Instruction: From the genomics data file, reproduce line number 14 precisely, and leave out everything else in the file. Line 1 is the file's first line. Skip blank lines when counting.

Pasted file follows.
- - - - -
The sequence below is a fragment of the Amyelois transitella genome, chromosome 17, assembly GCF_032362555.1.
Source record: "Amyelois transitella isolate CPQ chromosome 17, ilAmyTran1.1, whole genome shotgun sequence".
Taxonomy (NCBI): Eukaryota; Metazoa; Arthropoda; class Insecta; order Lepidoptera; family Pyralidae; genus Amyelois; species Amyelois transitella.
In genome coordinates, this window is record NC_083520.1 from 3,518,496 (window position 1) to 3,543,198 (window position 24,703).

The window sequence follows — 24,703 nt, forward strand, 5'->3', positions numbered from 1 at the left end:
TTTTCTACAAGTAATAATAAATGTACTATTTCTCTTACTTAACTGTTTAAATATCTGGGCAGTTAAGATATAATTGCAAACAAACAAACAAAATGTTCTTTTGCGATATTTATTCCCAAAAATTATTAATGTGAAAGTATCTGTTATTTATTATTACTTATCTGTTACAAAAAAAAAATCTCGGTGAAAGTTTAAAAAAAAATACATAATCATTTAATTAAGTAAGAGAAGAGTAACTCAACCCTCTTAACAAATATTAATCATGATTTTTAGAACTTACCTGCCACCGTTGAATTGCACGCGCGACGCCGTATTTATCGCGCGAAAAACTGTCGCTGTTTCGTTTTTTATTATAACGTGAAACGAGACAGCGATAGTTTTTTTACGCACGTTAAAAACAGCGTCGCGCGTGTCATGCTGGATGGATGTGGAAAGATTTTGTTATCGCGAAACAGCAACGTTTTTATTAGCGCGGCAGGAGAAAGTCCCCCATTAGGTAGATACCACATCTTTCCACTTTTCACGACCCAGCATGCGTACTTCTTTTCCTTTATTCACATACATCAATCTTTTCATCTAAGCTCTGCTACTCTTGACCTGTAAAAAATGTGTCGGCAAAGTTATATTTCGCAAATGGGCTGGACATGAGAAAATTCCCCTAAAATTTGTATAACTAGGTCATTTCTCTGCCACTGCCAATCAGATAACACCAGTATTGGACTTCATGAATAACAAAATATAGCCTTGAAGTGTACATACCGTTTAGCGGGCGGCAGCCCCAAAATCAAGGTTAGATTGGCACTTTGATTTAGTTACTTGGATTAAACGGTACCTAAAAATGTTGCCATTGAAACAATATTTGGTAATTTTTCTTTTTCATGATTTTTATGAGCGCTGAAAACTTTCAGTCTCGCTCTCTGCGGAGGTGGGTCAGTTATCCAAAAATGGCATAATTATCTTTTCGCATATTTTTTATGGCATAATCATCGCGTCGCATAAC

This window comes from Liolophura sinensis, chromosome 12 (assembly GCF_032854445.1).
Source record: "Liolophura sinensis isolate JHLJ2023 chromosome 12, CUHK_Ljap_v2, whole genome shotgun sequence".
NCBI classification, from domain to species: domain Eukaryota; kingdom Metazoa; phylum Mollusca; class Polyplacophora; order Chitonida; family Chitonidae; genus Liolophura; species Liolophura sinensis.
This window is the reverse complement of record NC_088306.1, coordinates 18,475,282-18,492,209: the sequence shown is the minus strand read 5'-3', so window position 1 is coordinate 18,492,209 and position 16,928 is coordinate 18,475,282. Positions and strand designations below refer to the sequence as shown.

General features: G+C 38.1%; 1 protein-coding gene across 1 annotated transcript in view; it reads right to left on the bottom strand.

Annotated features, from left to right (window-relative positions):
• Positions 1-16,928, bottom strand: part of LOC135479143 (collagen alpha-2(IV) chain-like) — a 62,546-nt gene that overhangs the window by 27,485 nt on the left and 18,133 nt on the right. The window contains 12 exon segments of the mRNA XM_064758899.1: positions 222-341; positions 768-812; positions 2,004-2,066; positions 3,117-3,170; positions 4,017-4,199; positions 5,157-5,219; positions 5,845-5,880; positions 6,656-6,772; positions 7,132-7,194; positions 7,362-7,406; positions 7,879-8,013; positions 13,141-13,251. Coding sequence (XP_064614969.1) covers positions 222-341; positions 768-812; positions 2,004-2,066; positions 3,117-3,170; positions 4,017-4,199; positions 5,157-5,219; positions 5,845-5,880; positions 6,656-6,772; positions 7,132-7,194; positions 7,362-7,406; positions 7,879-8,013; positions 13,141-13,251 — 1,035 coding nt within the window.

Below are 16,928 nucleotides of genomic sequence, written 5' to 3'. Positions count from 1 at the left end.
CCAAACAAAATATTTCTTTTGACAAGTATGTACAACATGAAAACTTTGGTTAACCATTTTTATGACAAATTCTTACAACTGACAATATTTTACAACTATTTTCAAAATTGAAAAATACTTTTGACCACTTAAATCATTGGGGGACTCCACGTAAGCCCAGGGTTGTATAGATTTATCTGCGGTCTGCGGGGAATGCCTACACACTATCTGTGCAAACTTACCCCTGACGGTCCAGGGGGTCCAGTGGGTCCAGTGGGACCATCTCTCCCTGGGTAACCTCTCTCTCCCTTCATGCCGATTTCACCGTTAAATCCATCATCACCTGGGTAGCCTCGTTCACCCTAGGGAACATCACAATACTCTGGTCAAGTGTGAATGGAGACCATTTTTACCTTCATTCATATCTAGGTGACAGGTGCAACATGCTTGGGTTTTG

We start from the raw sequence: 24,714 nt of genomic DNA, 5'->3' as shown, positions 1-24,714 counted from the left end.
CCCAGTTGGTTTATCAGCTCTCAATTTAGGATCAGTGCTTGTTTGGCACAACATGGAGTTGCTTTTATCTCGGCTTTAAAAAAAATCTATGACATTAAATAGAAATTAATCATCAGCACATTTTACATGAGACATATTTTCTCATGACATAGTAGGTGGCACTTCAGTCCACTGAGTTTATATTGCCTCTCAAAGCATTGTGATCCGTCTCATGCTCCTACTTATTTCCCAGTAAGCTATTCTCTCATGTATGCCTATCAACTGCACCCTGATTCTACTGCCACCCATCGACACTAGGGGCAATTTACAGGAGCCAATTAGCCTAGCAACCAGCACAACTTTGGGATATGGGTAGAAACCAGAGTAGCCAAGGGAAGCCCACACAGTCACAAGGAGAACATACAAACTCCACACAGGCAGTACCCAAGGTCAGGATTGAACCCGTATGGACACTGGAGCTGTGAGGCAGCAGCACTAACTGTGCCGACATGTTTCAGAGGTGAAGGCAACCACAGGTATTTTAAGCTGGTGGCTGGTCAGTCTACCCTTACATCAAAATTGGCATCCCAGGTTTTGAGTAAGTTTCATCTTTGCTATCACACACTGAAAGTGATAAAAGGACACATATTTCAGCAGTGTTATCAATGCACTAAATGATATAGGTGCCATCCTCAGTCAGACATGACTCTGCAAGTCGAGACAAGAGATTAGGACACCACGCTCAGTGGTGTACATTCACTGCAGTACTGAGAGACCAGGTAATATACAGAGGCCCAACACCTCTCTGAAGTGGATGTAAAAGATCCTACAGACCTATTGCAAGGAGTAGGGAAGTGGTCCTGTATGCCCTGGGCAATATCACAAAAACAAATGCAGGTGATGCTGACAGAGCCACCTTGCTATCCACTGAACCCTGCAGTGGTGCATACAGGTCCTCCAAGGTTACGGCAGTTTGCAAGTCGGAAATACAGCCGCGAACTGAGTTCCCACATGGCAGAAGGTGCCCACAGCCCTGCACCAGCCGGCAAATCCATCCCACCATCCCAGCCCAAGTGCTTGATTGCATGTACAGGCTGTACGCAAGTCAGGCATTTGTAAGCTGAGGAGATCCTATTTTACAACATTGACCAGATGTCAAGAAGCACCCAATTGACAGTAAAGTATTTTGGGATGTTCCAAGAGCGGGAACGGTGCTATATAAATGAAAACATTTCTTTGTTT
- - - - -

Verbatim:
Below are 16,928 nucleotides of genomic sequence, written 5' to 3'. Positions count from 1 at the left end.